“First, they need to deal with cost effectiveness,” says GE Appliance’s Beyerle. “There is no room for excess cost in an appliance. The market is way too competitive.
“Secondly, consumers are usually not trained users,” notes Beyerle. “For example, many of us learned to do laundry, right or wrong, when we went off to college. Many of us learned wrong and the sensors and systems being built need to compensate for that. If clothes are ruined, most consumers will blame the appliance.
“And then there is the functional environment,” adds Beyerle. “Moisture is a problem and can short out contacts or corrode terminals. Now, take that moisture and periodically cool it below 32 F and you get to deal with changing state of the water, as well as the expansion that comes from the freezing ice.
“Our self-cleaning ranges experience temperatures close to 1,000 F,” Beyerle points out. “Those temperatures will melt an awful lot of materials.
“Detergents used in laundry products and dishwashers often aren’t the kindest of chemicals, and the effect that a little bit of sodium hypochlorite (household bleach) will have upon the electrical conductivity of water is incredible,” says Beyerle. “It can throw sensors way out of calibration. The challenge is significant.”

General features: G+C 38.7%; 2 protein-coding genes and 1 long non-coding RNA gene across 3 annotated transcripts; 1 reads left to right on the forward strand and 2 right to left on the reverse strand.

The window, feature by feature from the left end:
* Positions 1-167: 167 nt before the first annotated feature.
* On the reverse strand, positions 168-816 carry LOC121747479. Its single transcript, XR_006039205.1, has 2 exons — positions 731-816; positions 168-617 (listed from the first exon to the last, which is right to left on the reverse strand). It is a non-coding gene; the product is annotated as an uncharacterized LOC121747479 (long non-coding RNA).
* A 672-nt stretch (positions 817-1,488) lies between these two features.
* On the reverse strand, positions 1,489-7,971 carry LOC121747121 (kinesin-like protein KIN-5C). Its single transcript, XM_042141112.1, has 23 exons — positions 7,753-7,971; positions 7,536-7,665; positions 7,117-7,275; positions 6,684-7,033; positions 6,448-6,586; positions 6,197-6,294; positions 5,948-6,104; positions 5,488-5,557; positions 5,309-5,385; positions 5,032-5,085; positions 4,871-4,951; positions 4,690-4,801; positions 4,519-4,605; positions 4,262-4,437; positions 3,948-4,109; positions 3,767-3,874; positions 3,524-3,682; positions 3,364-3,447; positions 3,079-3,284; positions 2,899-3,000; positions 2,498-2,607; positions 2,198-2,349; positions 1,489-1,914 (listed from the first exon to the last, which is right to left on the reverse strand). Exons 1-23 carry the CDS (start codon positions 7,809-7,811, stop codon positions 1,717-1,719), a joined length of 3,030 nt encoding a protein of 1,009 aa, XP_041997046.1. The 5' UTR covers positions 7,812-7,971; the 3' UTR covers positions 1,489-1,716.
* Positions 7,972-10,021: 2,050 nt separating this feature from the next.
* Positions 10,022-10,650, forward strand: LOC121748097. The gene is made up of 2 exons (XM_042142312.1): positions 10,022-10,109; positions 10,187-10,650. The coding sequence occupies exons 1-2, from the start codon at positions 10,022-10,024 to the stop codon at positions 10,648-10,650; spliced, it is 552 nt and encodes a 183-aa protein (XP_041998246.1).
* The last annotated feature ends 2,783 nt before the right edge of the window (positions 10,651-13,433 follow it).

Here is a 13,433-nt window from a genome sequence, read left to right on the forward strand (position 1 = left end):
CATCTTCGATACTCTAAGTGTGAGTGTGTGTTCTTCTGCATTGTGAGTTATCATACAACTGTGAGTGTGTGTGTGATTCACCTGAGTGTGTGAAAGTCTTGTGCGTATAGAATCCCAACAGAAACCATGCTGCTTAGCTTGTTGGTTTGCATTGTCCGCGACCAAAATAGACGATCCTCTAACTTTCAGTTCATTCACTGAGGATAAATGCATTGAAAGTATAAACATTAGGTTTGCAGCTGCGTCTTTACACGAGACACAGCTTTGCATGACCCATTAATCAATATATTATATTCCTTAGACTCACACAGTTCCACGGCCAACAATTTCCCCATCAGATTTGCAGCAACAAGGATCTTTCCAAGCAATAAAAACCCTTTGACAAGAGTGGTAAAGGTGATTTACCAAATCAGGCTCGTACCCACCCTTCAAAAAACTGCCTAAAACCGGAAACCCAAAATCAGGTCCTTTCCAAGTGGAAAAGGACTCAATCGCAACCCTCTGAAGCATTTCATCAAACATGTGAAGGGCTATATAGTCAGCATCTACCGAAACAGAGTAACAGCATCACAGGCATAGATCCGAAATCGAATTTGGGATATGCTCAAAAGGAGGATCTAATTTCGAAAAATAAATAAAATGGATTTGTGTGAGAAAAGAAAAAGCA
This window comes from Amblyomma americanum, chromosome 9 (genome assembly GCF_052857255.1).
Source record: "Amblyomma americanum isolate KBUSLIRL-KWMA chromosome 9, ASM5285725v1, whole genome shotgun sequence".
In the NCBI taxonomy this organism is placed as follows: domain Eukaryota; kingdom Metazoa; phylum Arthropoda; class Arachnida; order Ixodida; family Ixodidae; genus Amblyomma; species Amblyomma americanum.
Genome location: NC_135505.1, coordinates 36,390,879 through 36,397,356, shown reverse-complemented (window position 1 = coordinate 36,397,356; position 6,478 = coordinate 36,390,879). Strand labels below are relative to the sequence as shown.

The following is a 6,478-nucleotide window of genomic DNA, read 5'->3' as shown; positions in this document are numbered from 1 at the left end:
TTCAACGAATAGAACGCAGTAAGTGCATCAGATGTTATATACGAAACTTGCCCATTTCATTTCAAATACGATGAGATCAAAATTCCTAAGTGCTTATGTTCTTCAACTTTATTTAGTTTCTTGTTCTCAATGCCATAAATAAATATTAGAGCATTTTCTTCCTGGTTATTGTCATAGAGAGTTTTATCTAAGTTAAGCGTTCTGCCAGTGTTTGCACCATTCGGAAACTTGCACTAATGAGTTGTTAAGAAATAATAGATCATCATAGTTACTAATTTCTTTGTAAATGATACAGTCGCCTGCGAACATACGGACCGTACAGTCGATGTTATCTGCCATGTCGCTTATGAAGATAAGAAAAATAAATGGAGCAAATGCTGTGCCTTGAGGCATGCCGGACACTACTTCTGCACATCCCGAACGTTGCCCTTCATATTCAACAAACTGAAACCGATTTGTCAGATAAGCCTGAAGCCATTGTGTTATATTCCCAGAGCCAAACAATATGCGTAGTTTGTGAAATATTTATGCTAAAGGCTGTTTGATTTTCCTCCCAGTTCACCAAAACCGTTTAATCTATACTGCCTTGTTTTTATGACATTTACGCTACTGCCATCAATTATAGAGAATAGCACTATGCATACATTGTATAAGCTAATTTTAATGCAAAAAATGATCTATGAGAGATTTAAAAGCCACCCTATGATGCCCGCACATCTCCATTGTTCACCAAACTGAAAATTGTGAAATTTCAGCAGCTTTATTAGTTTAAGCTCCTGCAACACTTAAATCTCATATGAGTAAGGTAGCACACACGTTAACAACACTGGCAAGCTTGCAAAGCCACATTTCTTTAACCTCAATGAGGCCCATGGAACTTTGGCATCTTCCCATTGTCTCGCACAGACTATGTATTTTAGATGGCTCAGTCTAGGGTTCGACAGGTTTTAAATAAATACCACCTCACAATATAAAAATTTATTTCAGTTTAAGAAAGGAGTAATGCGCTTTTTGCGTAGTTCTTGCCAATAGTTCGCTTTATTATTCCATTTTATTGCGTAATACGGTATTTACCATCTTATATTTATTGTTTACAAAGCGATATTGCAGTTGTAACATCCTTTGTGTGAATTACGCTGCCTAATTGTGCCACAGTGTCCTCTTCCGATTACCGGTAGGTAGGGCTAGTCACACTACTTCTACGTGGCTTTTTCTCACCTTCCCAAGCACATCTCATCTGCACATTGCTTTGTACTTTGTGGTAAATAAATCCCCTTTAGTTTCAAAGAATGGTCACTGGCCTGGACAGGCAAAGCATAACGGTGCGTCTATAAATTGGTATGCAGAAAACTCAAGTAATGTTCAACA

Smart appliances demand more than just basic sensors that measure humidity, temperature and vibration.
“We’re just now starting to experiment with additional sensors to see what they can provide for consumers,” says Beyerle. “And, we’re starting to experiment with what we can do with the data from the sensors we have.”
For example, Beyerle says some models of GE’s refrigerators are equipped with a new hands-free auto-fill water dispenser. Using a laser-based sensor system, the dispenser will effortlessly measure the size of any container placed beneath it, then automatically fill it 90 percent of the way full with pure filtered water. Consumers don’t need to hold a button or keep an eye on the dispenser.
“That feature may not be cutting-edge in jet fighters, but it is cutting-edge in consumer products,” claims Beyerle.
“And, our new washers are the most resource efficient that we have ever produced,” adds Beyerle. “To minimize water usage in our top-load machines, the system, on cycle start, will squirt a little bit of water into the basket and then ramp up the motor. The system is literally measuring the absorption rate of the water into the clothes by sensing the effect on the rotational momentum of the clothes load.
“From that absorption rate, the machine can then deduce load size and the type of cloth in the washer,” says Beyerle. “It can then determine the correct amount of water needed to optimize the cycle. It’s a fantastic step above guessing the amount of water needed by switching a rotary dial.”